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Jim Owens: Power in Project

Hi all, I though I would jot down a few notes about “power” this morning – I hope you find them of use.

I think that the Greeks are really lucky because they have a very rich language.

I enjoy studying the origin of words and phrases, and I like writing poetry and stories, but what annoys me about the English language is that many words have a variety of meanings.

For example I could say, “I love my PMBOK,” or, “I love my partner,” or, ‘I love Thai food.” Obviously the word “love” has a different meaning in each phrase, and so we have to try to work out the meaning of the word by the context.
And if we are given a single word instead of a phrase, we can’t tell what it’s meaning is with certainty.

But in the Greek language, they have a whole range of words for each situation, for example the Greek words, “Eros”, “Zoe”, “Agape”, “Phileo”, “Stergo’ and others, are all translated into English as “Love”, but each one has a different meaning. ‘Phileo” for example means brotherly love, or love of mankind. This has an interesting implication for anyone who is familiar with the Bible, and in particular the ‘New Testament”, because the New Testament was written in Kone Greek, but then translated into English – and suddenly a lot of the richness disappears.

For example in one place it says, “husbands love your wives,’ but the word used means “love unconditionally” meaning that you must love your wife no matter what your wife does.

Also a word that appears in several places is “power”, but just like love, the original Greek words have different meanings.

The two main Greek words translated as “power” in the NT are “dunamus” (meaning explosive power – where we get our word “dynamite’ from), and the second word is “exhousia’ which means “authority’ – as you can see, two very different meanings, but just one word in English In project management, when we talk about power we mean the ability of one person to influence the behavior of another.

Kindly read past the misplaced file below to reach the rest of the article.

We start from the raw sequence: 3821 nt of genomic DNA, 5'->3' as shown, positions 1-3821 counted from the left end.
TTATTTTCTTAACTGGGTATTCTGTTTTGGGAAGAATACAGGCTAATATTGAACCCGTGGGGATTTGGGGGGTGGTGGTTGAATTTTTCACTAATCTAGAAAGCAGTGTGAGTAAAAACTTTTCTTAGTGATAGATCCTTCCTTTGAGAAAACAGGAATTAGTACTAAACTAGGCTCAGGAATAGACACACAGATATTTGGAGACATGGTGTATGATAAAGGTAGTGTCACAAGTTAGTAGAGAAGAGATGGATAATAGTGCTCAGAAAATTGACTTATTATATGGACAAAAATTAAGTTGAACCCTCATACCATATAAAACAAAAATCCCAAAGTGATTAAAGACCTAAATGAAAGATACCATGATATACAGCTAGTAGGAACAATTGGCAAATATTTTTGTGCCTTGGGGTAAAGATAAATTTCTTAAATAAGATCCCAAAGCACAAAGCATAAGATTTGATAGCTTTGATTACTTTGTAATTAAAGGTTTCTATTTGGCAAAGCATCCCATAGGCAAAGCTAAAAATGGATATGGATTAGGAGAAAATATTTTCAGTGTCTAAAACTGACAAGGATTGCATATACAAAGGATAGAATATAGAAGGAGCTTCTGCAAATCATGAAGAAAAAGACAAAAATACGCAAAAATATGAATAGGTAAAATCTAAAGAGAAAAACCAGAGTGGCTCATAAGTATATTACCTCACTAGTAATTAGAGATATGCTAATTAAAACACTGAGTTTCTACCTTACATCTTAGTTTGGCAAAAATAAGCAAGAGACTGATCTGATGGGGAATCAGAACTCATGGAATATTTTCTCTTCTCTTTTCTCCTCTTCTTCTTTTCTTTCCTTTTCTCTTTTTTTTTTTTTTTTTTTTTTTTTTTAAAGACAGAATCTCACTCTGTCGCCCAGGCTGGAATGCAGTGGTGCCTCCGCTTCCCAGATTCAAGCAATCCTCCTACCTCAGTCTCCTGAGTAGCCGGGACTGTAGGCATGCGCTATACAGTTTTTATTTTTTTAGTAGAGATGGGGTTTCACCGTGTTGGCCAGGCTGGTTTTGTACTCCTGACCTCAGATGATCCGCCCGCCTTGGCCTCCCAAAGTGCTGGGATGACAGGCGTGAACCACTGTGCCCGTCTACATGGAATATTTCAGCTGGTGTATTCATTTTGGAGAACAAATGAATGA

And just like Greek, PMBOK has different types of power too. Knowing the different types of power in project management, and knowing how and when to use them, can be a key to managing a project successfully. So if it all seems like Greek to you, please read on…

Types of Power Power is not merely the “dunamus’ sledge-hammer power that forces people to obey your every command. There are a number of ways in which we can influence our team members. And remember, willing team-members will do a much better job than people who are beaten into submission.

The main ways that a project manager can influence people are by: Expert Power In this situation the project manage is on expert on the product of the project. For example, my project management background is largely software development for the financial sector, but I am also a business analyst (before that I was a programmer), and I usually designed the systems that the projects built. So, usually I was the expert, and the team members would look up to me and trust my decisions because I had the knowledge necessary to complete the project – if someone wanted to know something they just asked me. They knew that either I would know the answer, or I would know where to find it.